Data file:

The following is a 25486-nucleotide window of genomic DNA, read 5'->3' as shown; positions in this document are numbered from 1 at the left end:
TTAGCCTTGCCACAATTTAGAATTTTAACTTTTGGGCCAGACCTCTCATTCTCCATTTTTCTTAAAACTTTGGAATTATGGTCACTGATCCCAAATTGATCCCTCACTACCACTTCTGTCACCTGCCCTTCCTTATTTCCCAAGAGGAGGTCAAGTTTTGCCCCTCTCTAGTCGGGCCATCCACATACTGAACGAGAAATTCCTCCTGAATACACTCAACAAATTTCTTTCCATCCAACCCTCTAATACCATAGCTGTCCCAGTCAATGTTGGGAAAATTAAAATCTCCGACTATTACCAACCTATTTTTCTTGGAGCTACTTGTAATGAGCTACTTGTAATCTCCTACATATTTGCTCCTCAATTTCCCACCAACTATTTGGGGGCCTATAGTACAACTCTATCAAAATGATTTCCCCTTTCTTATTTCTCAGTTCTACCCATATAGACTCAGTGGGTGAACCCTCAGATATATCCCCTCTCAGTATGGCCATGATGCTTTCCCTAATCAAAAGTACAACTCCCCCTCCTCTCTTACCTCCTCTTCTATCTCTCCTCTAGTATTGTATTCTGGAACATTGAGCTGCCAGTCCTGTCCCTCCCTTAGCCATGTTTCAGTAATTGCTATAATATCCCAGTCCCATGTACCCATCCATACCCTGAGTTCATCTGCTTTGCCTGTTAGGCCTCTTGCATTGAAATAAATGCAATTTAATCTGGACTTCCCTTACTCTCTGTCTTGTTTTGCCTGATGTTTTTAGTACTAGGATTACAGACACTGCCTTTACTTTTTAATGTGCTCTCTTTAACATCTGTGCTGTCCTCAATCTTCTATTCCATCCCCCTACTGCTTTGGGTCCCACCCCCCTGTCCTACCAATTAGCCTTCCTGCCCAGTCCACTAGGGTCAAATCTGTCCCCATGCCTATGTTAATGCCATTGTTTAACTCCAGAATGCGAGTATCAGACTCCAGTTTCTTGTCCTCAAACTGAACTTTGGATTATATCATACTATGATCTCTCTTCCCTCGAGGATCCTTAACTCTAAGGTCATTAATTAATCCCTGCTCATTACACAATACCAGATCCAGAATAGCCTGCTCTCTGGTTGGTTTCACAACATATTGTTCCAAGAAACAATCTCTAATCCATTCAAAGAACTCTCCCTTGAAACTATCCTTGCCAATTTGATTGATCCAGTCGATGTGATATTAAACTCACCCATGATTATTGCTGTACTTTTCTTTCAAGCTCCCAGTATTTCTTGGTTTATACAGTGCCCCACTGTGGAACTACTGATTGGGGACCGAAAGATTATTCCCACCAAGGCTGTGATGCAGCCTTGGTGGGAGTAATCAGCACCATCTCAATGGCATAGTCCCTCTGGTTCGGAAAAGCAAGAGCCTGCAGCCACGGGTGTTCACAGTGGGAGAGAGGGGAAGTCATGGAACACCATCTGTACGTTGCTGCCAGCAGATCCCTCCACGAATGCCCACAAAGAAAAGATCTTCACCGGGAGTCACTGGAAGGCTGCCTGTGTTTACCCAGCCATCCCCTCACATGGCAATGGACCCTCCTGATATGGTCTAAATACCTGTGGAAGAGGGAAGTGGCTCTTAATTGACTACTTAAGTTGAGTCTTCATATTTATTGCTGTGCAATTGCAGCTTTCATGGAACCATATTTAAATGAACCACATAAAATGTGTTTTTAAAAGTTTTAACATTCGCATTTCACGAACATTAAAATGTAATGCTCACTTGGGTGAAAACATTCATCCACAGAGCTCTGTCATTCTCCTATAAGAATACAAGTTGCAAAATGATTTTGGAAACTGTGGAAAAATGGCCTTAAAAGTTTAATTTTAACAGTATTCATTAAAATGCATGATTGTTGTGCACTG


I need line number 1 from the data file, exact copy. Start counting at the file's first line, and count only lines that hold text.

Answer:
The following is a 25486-nucleotide window of genomic DNA, read 5'->3' as shown; positions in this document are numbered from 1 at the left end: